Cash ISA transfers speed up
Cash ISA transfers should be speedier and more efficient this year following three of the UK’s biggest banks signing up to a new electronic scheme.
Lloyds Banking Group, Abbey and Royal Bank of Scotland have all confirmed that they are adopting the new electronic ISA transfer process, developed by the British Bankers' Association (BBA). Last year, ISA customers suffered severe delays of up to six months and, in some cases, saw their money temporarily lost as a result of poor banking systems.
Although individuals can only open one ISA per tax year, some banks and building societies allow you to transfer cash ISAs from a previous tax year from one provider to another without having an effect on the current year’s allowance.
As a result of the chaos in 2008, the BBA drew up a list of guidelines to help improve the transfer process, which included a deadline of 23 working days for funds to be transferred. However, the fact that providers transfer money via cheque means the process is still likely to be a lengthy one for many savers.
Kevin Mountford, head of banking at independent comparison site moneysupermarket.com, says: "It is incredible in this day and age that these transfers have relied on posting cheques. No wonder the process has been rife with delays and complaints.”
The move by three big banking groups to adopt electronic transfers should speed up the process. Lloyds Banking Group, which includes Lloyds as well as Cheltenham & Gloucester and Halifax, boasts a quarter of the ISA market.
Its other brands, such as Birmingham Midshires and Intelligent Finance, will adopt electronic transfers over the coming months. A spokesman for Abbey says it plans to roll out electronic transfers to its Alliance & Leicester and Bradford & Bingley.
The new process means funds will be sent from one from provider to another via BACS rather than a cheque in the post. The BBA estimates that during the peak ISA season, up to 1,000 transfers a day could move more efficiently thanks to electronic transfers.
Colin Walsh, managing director of savings and investment at Lloyds Banking Group, says: "The industry-wide delays experienced by customers last year were largely due to the outdated cheque and postal system on which the ISA transfer market was dependent. The move to electronic transfers is an important step forward.”
However, until more players sign up to the scheme, thousands of savers could experience delays again in the new tax year 2009/10.
Mountford says a speedier ISA transfer process will not be a reality until all providers are involved.
And Walsh adds: “We have always said this needs to be an industry-wide initiative and as and when other providers introduce the electronic transfer process more customers will be able to reap the benefits.”
|Variable-rate ISA||* 1% AER (balances from £10)
* 1.5% (£21,000 plus)
|One-year fixed ISA||* 3% (balances £9,000 - £29,000)
* 3.2% (£30,000 plus)
|Cheltenham & Gloucester|
|Two-year fixed ISA||* 2.5% (balanaces from £100 - £14,999)
* 3% (£15,000 - £29,000)
* 3.5% (£30,000 plus)
|Variable-rate Direct Reward ISA||* 3% (balances over £1,000)|
One-year fixed-rate ISA
|* 3.1% (balances £10,000)
* 2.6% (£500)
|Two-year fixed-rate ISA||* 3.1% (balances over £500)|
|Three-year fixed-rate ISA||* 3.2% (balances over £500)|
|Five-year fixed-rate ISA||* 3.35% (balances over £500)|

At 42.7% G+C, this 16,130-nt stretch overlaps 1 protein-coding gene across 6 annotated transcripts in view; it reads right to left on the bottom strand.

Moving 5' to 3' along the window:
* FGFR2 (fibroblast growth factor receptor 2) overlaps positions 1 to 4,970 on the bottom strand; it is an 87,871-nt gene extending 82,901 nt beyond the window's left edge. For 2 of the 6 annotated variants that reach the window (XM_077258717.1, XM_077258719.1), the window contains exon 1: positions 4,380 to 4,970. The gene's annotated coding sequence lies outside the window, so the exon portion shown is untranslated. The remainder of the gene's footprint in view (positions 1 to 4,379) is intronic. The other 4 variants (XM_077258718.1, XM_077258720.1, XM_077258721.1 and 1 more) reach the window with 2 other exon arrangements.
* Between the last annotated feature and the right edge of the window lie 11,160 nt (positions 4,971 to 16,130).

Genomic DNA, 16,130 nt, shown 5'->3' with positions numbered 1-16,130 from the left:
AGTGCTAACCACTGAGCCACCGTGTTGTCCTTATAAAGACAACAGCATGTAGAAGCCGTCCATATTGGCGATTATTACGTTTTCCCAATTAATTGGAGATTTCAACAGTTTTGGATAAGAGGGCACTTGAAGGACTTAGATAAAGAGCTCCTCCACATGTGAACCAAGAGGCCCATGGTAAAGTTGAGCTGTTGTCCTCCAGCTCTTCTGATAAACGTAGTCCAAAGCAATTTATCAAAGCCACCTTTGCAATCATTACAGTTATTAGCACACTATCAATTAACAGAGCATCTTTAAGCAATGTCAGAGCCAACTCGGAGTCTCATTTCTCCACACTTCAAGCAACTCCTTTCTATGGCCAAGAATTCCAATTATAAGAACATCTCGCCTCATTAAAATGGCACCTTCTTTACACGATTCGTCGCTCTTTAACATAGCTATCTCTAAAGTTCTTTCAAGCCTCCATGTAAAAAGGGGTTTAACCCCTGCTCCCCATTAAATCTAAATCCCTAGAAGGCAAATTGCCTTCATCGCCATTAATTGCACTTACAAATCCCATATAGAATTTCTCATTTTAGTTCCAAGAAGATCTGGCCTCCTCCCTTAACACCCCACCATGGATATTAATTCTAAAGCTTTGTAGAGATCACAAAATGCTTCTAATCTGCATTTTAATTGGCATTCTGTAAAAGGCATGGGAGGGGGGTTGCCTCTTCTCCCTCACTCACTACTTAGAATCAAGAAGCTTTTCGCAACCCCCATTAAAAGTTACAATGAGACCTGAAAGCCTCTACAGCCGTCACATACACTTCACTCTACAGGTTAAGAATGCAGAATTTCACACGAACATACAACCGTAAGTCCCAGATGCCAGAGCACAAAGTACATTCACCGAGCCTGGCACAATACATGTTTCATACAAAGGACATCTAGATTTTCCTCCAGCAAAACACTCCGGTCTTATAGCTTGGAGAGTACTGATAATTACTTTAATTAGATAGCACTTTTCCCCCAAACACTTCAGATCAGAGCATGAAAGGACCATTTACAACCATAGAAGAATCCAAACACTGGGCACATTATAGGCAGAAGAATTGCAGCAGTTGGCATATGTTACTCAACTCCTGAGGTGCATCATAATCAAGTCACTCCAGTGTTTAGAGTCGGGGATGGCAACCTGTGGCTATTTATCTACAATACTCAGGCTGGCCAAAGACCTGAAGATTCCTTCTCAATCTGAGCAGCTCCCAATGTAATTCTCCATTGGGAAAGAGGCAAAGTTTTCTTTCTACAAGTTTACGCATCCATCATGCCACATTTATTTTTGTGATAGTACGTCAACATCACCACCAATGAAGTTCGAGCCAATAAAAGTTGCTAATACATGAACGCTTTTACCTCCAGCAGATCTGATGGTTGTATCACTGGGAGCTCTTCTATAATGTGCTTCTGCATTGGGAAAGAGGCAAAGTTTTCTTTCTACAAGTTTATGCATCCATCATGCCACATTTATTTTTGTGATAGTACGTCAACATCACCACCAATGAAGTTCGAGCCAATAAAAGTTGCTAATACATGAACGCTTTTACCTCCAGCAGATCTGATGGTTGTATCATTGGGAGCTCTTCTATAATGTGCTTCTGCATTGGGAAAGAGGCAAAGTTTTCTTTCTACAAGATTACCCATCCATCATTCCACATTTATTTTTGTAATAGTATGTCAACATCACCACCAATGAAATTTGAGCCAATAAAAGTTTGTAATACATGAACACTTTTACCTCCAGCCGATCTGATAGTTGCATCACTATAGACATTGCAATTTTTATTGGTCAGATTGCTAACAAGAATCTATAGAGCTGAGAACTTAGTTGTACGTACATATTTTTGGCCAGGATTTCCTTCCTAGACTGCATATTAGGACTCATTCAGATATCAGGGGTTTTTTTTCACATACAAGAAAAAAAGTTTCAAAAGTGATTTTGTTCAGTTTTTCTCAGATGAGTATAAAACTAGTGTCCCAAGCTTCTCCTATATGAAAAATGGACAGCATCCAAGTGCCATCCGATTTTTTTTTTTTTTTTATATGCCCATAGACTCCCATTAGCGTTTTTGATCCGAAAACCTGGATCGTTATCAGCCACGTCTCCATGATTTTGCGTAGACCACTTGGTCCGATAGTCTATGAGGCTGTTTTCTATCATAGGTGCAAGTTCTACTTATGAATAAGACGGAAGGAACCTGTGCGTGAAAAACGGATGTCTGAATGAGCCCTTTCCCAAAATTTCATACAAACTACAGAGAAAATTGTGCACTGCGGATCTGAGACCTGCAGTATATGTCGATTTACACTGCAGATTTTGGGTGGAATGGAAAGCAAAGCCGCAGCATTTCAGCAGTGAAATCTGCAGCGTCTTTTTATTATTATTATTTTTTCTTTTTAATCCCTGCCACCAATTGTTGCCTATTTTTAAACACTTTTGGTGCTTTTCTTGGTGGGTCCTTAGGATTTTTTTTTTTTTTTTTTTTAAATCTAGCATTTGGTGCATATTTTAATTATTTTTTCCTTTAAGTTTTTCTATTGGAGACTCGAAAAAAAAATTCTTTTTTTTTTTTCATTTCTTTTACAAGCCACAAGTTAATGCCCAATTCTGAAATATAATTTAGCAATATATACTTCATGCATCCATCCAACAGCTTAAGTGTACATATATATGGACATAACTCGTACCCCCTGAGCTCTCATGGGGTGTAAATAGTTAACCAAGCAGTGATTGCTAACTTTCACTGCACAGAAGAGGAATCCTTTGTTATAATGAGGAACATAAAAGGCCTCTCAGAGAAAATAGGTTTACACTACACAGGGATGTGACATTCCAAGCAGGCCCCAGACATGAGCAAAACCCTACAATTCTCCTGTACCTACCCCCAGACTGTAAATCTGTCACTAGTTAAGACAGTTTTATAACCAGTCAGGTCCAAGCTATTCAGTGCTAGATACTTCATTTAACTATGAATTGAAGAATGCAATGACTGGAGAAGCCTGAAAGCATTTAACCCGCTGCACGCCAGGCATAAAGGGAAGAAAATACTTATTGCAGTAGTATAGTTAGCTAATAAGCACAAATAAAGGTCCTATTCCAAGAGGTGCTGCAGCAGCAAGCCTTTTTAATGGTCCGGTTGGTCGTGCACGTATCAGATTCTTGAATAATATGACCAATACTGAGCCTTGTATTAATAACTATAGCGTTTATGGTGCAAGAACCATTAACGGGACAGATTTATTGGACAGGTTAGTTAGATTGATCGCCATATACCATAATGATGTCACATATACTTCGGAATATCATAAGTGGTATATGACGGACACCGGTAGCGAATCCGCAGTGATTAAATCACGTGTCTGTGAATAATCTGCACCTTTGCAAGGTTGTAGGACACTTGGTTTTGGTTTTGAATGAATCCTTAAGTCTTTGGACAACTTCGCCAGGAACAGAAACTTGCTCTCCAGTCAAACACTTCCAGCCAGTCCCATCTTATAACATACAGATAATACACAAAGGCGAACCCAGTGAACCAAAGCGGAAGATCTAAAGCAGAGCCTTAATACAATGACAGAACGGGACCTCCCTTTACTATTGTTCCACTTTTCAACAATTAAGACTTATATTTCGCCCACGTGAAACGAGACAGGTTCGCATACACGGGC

|Variable-rate Direct ISA||* 2% (balances from £1)
* 3% (£9,000 plus)
|Variable-rate Super Direct ISA||* 5.5% (balances from £1)
When you put an equal amount into a qualifying Abbey investment
|Variable-rate e-ISA||* 3.25% (balances £1 - £9,999)
* 3.51% (£10,000 plus)
|Variable-rate cash ISA||* 2% (balances of £27,000 plus)|
The ISA rules allow investors to transfer money from an uncompetitive savings account with one provider into one from another provider that pays a better rate of interest. The bank to which you are transferring the money must do the transfer process, as withdrawing the money from the ISA wrapper means you lose the tax-free status. You can transfer a cash ISA into a stocks and shares ISA, but not the other way around and the current tax year’s cash ISAs must be moved whole to a single provider, but previous years’ ISAs can be split between new providers.
Invidivual Savings Accounts were introduced on 6 April 1999 to replace personal equity plans (PEPs) and tax-exempt special savings accounts (TESSAs) with one plan that covered both stockmarket and savings products, the returns from which are tax-exempt. The ISA is not in itself an investment product. Rather, it’s a tax-free “wrapper” in which you place investments and savings up to a specified annual allowance where the returns (capital growth, dividends, interest) are tax-exempt (you don’t have to declare ISAs and their contents on your tax return). However, any dividends are taxed within the investment, and that can’t be reclaimed.
Created in 1968, BACS is a not-for-profit industry body, owned by 16 of the leading banks and building societies in the UK and Europe. All direct debits, standing orders, credit card payments, personal loans and the vast majority of salary cheques are processed through BACS. In 2010, 5.7 billion UK payments with a total value of £4.06 trillion were processed through the system.
Where APR is the rate charged for money borrowed, Annual equivalent rate is how interest is calculated on money saved. The AER takes into account the frequency the product pays interest and how that interest compounds. So, if two savings products pay the same rate of interest but one pays interest more frequently, that account compounds the interest more frequently and will have a higher AER.